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Recently, one on my loyal tax clients called me about improvements she wanted to make on a rental property she has had for a number of years. She had a number of accounts and investments to choose from and wanted advice on the best one to use.
We met and went over a number of options and eventually decided on borrowing against her stock portfolio at a local brokerage firm. They offered the best rate and payment terms compared to her other options.
During the evaluation, we looked at any possible tax advantages and ultimately there were none available.
We briefly thought we could use the brokerage account, but it turns out that the IRS only allows a tax deduction on margin interest if it is used to buy investment securities. Not for personal use, which is what the rental property would be considered in this case.
Here is a further explanation of what the IRS says when it comes to deducting margin interest in securities brokerage accounts:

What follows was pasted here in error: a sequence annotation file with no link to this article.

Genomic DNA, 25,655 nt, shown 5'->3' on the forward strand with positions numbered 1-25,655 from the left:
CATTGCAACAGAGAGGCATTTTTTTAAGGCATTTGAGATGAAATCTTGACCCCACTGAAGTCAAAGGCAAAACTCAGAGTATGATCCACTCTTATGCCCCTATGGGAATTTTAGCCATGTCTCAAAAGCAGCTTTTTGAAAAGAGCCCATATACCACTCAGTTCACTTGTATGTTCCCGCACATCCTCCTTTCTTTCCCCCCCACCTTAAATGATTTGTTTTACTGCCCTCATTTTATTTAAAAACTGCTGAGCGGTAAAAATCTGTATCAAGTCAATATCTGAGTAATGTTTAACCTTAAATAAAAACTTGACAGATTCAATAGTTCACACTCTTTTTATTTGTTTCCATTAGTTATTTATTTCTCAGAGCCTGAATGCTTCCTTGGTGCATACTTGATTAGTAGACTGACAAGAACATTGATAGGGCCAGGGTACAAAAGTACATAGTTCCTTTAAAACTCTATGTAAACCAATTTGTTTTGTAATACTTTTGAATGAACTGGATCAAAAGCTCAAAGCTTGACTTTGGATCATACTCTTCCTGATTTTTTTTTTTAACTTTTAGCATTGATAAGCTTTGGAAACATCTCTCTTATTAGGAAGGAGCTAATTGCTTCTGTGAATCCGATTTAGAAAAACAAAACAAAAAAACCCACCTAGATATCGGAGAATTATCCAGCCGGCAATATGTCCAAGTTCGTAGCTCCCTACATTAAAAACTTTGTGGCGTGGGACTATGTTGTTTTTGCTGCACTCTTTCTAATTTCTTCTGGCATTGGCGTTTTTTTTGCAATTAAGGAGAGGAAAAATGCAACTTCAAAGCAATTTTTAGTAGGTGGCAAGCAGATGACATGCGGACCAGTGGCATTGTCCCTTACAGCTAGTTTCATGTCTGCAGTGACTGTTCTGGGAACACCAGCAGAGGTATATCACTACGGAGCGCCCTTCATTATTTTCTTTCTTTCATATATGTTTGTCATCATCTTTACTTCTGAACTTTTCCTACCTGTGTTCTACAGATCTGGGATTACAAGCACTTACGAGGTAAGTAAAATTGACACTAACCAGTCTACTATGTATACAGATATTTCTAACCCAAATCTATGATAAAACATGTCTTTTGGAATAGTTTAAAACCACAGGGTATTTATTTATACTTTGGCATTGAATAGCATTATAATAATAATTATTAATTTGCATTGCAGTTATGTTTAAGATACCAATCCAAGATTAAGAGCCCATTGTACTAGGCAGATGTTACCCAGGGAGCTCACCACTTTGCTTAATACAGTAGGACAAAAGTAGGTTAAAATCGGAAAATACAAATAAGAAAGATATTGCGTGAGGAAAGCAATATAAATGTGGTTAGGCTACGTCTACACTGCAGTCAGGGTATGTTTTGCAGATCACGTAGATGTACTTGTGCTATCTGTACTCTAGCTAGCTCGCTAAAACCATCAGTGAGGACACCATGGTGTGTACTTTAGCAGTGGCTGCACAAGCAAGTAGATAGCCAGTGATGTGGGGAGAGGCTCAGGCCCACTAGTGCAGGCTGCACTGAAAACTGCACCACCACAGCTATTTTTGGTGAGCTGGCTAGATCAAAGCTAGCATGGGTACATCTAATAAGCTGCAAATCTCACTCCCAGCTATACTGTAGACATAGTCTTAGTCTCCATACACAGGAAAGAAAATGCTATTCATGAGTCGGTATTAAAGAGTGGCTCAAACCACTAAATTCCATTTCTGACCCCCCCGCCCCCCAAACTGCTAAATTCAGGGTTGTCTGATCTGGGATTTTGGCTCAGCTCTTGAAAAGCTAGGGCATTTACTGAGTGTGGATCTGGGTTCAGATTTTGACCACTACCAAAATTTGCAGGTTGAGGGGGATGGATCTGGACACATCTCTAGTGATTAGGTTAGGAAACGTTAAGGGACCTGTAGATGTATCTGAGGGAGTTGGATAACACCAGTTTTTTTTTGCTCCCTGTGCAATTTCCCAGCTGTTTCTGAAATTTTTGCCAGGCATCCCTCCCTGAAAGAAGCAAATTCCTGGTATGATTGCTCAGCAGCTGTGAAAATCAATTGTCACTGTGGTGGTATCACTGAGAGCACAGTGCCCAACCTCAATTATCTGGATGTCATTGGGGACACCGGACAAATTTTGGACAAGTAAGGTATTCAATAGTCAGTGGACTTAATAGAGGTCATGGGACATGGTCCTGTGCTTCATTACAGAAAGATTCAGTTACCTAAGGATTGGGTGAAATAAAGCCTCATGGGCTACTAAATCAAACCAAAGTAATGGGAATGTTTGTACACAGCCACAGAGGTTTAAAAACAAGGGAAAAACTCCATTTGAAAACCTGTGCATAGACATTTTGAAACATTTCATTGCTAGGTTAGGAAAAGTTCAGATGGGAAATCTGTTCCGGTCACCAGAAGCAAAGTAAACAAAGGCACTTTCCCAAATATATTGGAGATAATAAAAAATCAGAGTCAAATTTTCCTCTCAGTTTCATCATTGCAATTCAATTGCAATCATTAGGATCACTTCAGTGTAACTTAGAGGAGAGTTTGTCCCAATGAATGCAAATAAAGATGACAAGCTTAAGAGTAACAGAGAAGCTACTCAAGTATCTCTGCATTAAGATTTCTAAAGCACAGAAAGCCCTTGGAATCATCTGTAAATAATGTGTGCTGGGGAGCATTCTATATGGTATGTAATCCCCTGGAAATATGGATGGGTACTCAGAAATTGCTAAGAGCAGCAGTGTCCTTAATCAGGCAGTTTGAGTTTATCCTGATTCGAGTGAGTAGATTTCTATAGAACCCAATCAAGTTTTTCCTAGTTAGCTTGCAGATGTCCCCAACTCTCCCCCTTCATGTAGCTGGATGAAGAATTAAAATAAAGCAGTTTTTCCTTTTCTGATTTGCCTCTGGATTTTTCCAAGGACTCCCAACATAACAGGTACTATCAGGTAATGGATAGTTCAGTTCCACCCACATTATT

“Interest on margin accounts.
If you are a cash method taxpayer, you can deduct interest on margin accounts to buy taxable securities as investment interest in the year you paid it. You are considered to have paid interest on these accounts only when you actually pay the broker or when payment becomes available to the broker through your account. Payment may become available to the broker through your account when the broker collects dividends or interest for your account, or sells securities held for you or received from you.
You cannot deduct any interest on money borrowed for personal reasons.”
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